- Fetch one and check the data is what we saved
- Delete both resources
- List items in the collection and confirm that it is now empty
This is very simple and straightforward, but running the same test with different servers has helped iron out some bugs due to slight differences in how they behave. I really appreciate having heterogeneous servers to test with since it helps make my result a lot more resilient.
Having tested these primitives individually at this level of abstraction also gives a lot more confidence in using this functionality in higher level code.
I’ve also found a few bugs in servers running these tests.
The first bug was on Fastmail.com. They provide a free test account for vdirsyncer’s integration testing. Fastmail uses (and apparently contribute a lot to) Cyrus IMAP. Cyrus IMAP, despite the name, is also a CalDav server. I triggered the bug and reported it the next day. It turns out that a fix for the issue had been pushed earlier that same day.
The second bug is untriaged yet, but the reproducer looks pretty solid. It mostly affects discovery: when asking the server “what features do you support”, it doesn’t mention CalDav. Everything else works, but it just hurts discovery because vdirsyncer can’t provide solid confirmation that it’s reached the correct server/port/path combination.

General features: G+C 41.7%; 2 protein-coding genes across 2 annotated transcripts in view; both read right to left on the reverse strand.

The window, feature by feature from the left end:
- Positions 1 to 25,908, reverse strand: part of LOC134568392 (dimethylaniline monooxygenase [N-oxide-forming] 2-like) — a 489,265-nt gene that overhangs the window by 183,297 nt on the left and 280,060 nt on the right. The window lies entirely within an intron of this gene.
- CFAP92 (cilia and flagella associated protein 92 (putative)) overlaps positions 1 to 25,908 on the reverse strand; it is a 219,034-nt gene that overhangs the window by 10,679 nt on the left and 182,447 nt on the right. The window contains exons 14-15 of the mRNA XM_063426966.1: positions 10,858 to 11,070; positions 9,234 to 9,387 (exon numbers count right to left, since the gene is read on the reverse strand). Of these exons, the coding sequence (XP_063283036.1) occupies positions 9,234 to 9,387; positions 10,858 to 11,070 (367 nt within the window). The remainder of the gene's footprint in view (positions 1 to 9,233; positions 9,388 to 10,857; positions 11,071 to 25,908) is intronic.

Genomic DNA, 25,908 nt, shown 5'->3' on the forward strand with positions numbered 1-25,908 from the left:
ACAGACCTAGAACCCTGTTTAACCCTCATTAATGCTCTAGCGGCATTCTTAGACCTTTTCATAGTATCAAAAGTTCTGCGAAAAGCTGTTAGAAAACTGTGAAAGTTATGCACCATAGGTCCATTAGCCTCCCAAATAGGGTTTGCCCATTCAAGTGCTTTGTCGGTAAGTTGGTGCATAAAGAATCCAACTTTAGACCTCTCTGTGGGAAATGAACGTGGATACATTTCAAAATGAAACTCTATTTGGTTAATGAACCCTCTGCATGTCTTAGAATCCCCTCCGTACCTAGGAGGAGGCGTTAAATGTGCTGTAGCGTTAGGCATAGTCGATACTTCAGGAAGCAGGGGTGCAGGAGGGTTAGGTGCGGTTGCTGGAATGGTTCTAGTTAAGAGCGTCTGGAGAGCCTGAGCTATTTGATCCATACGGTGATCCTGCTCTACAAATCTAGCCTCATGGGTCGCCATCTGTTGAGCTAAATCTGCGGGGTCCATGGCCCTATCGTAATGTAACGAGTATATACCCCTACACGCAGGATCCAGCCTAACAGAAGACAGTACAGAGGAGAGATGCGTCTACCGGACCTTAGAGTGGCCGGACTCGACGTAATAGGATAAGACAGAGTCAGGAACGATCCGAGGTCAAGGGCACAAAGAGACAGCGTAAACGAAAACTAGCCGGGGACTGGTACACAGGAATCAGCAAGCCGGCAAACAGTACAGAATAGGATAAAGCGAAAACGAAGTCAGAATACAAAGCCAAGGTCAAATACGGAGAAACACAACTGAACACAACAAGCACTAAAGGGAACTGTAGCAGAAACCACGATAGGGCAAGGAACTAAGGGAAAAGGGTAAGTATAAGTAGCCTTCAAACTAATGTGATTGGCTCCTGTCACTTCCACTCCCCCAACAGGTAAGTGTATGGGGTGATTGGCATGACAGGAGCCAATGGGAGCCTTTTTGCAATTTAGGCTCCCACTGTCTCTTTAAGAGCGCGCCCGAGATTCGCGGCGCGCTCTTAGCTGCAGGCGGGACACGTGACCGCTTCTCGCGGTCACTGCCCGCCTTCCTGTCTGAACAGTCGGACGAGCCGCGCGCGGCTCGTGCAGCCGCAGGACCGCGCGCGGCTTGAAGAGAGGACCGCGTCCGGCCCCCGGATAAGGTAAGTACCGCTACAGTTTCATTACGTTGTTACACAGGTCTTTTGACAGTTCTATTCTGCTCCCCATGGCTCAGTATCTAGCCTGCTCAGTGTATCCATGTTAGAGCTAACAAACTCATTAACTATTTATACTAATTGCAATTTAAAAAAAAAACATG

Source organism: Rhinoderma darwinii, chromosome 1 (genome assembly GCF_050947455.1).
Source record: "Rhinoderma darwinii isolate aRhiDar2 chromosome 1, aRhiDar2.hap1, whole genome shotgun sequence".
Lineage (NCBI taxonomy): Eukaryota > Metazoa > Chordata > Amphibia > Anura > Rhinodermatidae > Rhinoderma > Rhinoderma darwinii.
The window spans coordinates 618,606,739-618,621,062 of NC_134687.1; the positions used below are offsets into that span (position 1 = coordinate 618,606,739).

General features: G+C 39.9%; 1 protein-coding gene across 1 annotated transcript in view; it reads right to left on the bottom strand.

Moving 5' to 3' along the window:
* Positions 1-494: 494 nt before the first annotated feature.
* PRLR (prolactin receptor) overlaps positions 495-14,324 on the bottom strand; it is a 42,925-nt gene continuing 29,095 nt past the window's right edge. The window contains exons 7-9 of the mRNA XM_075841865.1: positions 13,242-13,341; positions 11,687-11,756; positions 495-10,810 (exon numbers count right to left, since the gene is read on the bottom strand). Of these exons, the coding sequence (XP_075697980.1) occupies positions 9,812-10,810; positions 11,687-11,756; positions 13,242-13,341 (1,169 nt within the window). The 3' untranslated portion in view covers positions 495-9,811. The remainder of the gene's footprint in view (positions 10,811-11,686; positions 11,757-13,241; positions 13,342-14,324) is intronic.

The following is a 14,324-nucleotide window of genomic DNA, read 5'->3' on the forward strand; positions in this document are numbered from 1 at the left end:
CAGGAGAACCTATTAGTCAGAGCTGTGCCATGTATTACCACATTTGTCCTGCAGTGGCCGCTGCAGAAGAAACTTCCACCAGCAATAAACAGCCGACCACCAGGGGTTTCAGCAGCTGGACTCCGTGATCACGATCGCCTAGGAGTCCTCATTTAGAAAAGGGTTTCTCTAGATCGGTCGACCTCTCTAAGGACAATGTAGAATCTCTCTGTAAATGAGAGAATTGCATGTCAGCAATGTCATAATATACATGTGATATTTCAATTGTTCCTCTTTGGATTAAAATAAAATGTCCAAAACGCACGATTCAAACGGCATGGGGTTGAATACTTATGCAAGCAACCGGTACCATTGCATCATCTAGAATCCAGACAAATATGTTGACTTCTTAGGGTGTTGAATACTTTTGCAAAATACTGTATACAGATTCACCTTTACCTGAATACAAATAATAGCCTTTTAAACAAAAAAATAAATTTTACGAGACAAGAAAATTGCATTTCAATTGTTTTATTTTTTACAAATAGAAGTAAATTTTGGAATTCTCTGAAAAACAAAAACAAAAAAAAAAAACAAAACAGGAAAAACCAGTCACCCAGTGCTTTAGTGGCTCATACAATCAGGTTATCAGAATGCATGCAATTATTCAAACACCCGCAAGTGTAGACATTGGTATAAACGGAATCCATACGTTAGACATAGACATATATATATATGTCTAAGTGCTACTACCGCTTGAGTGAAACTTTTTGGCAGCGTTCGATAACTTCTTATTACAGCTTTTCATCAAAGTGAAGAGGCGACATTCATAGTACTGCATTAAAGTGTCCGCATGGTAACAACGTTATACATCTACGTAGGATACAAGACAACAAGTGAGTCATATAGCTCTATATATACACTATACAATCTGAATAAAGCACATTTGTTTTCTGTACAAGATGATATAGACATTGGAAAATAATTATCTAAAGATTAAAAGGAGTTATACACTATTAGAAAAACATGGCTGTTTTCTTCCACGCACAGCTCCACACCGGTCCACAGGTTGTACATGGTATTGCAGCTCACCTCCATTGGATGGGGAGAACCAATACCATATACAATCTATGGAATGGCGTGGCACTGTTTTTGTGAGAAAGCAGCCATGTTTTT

A helper/testing command line interface
The CalDav client library is designed to be re-usable by other projects, and I intend to include a small cli for interactive usage. This cli will just include basic functionality like printing discovery data, list and fetch individual items, and other primitives like that. The main use-case is for it to be used as a debugging/development tool. In particular, I’d like to ask others to test discovery via the cli in order to find if there are any well-configured services where discovery fails.
I’ve published a version 0.1.0 of
libdav. In reality, this is
mostly a milestone in the whole rewrite’s development, but if you’re in need of
one, feel free to give it a try. Do keep in mind that this is very early in
development so, (a) it likely still has bugs, and (b) the API might change over
time. Feedback, as always, is welcome.
Aside from CalDav, this has it own tiny WebDav client (given that CalDav is just an extension to WebDav) with mostly the basics implemented for this use case. I’ve also laid out the groupwork for the CardDav client on top of it for syncing contacts. That one is missing a few bits and some intense integration testing.
Next item: synchronisation
The next item on the agenda is synchronisation itself. I have some clear ideas on how it’s going to work (greatly inspired by the existing implementation, of course).
Note on maintenance status of vdirsyncer
I’ve been putting less time into maintenance and bugfixes of the existing codebase. Basically, every hour that I put into maintaining legacy code is an hour that’s not spent on the new codebase. As a single developer, I have to choose one or finish neither.